'Tis the season to be jolly but too many of us are stressed out, especially when it comes to giving gifts at work. We all seem to be worried about what gifts are appropriate to give to our coworkers, clients and especially our boss. If your boss gives you a present do you have to give one back in return? (No.) Can you re-gift a gag gift from last year’s party? (No.) Is it mandatory to give a gift to every coworker? (No.) Following some key office gift-giving do’s and don’ts can take a lot of stress out of the holiday season.


Research the office gift giving policy. There may or may not be an official rule on gift giving. Knowing the specific guidelines will take pressure off of you and give you a clear course of action.

Ask around. If it’s your first year on the job you may not be familiar with how the holidays are celebrated in the office. Ask your coworkers what they have done in the past and what plans are in place for the upcoming holiday season. If it’s all still up in the air, feel free to contribute your thoughts at the next staff meeting or around the office kitchen or where people usually congregate to discuss what’s going on.

Understand that companies vary from place to place. Some clients will gladly accept a nice bottle of wine or box of fruit while others aren’t allowed to receive gifts of any kind. Call the company and ask about their specific gift giving policy before sending something that your client cannot accept.

Determine what types of gifts are appropriate for your company gift exchange. Every business is different and what is acceptable in one office may be inappropriate for another. A casual tech company may have a more relaxed gift giving policy than a large corporation with hundreds or even thousands of employees. Good taste and sound judgment come into play when determining what to buy.

Give something thoughtful. The gift doesn’t have to be expensive but it should be well planned. If you know who will be receiving your gift, put in a little time to get something your coworker will appreciate. Wrap it carefully and include a bow. If you give a gift card, make sure it is to a store or coffee shop you know they will enjoy.

Stay within the designated budget. If there is a spending cap, don’t embarrass others by giving a much larger or smaller gift. Either way, someone will feel uncomfortable when they unwrap your gift box.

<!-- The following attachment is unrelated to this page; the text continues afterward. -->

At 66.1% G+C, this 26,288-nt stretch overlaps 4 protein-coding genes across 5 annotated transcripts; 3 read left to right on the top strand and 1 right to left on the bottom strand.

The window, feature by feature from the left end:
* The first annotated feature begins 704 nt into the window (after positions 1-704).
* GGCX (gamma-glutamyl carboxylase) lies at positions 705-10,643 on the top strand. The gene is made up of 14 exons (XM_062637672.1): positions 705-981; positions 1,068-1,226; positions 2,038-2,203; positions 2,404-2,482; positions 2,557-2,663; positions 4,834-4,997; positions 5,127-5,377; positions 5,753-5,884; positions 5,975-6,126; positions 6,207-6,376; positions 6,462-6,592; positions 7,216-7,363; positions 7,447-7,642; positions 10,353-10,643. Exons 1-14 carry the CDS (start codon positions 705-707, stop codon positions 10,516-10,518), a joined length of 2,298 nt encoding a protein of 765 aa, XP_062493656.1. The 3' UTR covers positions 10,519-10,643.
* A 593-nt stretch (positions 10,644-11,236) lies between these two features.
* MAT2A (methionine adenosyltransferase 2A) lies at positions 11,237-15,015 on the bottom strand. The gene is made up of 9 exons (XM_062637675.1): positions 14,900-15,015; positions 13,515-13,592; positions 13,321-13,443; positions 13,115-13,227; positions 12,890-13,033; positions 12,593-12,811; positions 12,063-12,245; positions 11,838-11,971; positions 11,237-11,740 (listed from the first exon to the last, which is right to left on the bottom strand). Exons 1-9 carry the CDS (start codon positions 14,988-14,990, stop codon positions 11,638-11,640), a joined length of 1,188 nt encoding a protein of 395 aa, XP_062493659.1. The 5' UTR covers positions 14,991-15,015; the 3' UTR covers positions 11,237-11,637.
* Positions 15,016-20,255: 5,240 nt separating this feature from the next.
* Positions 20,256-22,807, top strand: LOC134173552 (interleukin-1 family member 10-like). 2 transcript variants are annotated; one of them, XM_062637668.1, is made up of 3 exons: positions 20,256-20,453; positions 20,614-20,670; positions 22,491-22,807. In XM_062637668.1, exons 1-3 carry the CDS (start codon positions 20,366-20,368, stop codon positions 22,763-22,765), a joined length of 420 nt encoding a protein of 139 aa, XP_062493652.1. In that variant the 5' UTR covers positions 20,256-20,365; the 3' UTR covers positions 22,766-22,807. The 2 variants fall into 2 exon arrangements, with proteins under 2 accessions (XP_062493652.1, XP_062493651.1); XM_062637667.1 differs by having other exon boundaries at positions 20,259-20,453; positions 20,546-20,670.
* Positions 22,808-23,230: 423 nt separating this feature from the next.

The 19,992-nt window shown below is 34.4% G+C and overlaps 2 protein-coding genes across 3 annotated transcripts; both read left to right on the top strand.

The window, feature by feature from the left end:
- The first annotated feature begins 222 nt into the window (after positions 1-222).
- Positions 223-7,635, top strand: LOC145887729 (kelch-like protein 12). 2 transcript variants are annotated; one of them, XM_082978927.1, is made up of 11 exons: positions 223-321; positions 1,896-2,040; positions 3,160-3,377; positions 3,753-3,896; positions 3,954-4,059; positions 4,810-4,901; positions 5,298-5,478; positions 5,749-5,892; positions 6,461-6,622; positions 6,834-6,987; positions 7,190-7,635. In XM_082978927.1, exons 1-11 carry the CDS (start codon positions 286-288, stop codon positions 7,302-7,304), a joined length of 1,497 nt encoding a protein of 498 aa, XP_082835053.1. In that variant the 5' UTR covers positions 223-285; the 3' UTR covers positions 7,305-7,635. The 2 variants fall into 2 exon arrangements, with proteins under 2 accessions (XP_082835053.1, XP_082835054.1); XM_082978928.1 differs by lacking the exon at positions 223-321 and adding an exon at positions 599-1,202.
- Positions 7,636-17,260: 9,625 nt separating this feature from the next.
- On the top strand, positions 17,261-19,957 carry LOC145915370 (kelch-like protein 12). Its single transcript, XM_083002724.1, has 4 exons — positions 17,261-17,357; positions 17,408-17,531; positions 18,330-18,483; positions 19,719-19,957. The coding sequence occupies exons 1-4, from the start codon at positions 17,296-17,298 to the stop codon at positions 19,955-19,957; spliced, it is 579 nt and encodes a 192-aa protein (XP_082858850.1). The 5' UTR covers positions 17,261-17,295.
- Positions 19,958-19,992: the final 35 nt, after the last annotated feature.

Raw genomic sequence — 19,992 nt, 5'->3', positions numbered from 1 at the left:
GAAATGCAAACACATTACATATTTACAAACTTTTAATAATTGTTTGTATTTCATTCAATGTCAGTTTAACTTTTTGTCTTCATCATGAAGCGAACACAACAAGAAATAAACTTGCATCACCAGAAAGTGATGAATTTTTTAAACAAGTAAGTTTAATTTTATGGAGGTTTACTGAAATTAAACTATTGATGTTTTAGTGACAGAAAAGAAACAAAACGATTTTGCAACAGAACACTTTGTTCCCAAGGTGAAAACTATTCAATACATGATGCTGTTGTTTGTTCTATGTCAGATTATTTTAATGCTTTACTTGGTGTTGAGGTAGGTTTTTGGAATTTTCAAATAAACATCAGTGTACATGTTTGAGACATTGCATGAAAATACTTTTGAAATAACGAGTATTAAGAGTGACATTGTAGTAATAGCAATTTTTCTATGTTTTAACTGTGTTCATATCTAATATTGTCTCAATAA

Don’t give a gag gift. You don’t know how other people will react to what you perceive as harmless fun. Steer clear of anything political, religious or too personal. Even if they don’t appear to be offended, what is funny to you may not be as humorous to someone else.

Don’t exchange gifts with only a few coworkers. It causes hurt feelings to give gifts to some people and leave others out. However, if you do not intend to give a gift to all of your peers, which most people do not, just be sure to meet someplace for lunch or after work to exchange those gifts privately.

Don’t refuse to join in the fun. You may not enjoy the office holiday festivities, but opting out of the Secret Santa ceremony sets you up to look like a Scrooge. Unless you are unable to participate because of religious reasons, join in the festivities and be a part of the team.

Don’t buy an elaborate gift for your boss. A small token of appreciation is considerate and all that is necessary for your boss. Better still, go in on a gift from the office and have everyone sign the holiday card. This will save you from looking as if you are a brown-nosing reindeer.

Don’t bring in food items as gifts to those who have taken an early vacation. There is always someone who asks for time off during the holidays. That employee will not want the cranberry orange bread you baked sitting on their desk for two weeks, collecting flies. Find out who will be in the office and plan your baking accordingly.

Don’t pretend you left their gift at home. If someone gives you a gift and you don’t have one to give in return, simply say “thank you for thinking of me” and leave it alone. Rushing out to get something for someone you didn’t intend to give a gift to may throw off your budget. Wait until after the holidays and take them out for a New Year’s lunch. Receiving a gift is not an automatic obligation to reciprocate.

Taking the time to understand the office policies on gift giving and putting real thought into the gift that you buy a coworker, client or boss can help solidify relationships and boost morale in the office during the holidays. The wrong holiday gift can do just the opposite.